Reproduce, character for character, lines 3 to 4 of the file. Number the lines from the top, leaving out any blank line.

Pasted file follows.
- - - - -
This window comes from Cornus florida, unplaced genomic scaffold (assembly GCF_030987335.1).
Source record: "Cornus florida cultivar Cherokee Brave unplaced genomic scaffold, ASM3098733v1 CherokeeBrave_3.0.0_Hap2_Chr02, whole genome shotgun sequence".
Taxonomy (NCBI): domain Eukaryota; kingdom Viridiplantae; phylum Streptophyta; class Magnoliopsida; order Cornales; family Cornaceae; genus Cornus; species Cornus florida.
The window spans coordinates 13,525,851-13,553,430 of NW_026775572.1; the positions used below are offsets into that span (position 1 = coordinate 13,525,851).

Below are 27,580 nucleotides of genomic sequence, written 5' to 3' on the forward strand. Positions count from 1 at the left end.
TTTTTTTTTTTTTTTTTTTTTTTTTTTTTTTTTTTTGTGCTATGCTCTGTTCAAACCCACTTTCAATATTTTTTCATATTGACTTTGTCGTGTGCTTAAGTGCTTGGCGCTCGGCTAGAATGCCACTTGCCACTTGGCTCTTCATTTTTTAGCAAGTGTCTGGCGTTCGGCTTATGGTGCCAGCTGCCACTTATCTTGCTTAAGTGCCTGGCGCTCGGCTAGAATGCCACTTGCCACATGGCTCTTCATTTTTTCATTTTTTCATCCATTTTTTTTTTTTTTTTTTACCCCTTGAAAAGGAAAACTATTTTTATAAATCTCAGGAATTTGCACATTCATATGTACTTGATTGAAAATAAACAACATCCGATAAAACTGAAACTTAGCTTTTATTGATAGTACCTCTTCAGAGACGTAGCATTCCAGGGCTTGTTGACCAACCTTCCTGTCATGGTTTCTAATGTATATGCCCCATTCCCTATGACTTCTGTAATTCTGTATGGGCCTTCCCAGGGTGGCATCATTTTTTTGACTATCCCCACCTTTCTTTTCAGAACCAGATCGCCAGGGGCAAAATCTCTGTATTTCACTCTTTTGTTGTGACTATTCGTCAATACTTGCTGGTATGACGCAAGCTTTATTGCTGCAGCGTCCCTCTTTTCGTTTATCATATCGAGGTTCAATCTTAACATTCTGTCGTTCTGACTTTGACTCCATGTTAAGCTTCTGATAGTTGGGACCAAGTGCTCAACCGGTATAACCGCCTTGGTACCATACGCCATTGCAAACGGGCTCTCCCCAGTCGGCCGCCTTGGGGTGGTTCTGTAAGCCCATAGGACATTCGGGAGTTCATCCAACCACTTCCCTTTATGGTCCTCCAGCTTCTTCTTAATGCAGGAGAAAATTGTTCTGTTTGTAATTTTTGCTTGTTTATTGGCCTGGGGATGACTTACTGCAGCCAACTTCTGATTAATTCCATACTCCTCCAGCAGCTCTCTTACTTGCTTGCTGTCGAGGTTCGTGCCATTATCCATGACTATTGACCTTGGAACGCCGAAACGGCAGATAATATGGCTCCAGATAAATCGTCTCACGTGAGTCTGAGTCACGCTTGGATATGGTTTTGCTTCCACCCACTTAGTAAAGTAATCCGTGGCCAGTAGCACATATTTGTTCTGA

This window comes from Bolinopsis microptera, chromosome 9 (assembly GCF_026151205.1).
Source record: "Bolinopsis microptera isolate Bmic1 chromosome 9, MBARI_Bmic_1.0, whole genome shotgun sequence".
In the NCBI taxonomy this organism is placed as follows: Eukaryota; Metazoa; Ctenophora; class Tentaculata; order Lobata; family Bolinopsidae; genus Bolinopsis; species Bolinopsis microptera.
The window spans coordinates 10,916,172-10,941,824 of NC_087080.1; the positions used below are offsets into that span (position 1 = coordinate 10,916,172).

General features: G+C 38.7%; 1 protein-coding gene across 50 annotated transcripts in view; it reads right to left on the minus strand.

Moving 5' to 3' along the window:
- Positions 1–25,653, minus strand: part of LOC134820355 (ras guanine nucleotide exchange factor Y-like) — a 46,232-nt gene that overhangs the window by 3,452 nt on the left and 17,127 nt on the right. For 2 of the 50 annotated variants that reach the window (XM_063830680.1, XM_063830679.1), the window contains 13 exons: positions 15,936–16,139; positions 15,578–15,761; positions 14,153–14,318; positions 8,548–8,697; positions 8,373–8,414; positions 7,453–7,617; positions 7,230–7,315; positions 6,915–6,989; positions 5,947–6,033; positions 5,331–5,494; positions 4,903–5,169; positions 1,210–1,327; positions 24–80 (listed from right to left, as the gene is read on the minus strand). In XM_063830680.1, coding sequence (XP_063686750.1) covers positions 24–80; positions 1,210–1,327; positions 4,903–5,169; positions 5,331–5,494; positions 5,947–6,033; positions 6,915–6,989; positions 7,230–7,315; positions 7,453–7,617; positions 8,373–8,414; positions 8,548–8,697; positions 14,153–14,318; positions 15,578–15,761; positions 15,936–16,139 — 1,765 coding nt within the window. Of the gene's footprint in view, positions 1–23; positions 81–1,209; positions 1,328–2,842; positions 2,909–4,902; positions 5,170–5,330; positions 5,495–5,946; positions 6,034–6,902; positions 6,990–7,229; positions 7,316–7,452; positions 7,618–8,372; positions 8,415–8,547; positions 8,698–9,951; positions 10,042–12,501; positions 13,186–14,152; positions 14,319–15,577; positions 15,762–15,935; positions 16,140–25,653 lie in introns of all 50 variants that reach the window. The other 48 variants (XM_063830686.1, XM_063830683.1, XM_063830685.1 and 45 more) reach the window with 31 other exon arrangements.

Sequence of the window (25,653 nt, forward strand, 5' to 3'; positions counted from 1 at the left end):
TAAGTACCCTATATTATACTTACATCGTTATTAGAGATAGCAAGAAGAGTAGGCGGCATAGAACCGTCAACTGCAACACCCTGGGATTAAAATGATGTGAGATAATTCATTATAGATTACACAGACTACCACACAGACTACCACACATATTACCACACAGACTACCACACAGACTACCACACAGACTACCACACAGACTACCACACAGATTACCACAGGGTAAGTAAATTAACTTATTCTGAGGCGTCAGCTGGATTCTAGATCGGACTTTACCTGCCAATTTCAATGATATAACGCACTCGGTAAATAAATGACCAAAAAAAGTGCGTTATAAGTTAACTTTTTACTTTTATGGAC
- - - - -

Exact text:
Taxonomy (NCBI): domain Eukaryota; kingdom Viridiplantae; phylum Streptophyta; class Magnoliopsida; order Cornales; family Cornaceae; genus Cornus; species Cornus florida.
The window spans coordinates 13,525,851-13,553,430 of NW_026775572.1; the positions used below are offsets into that span (position 1 = coordinate 13,525,851).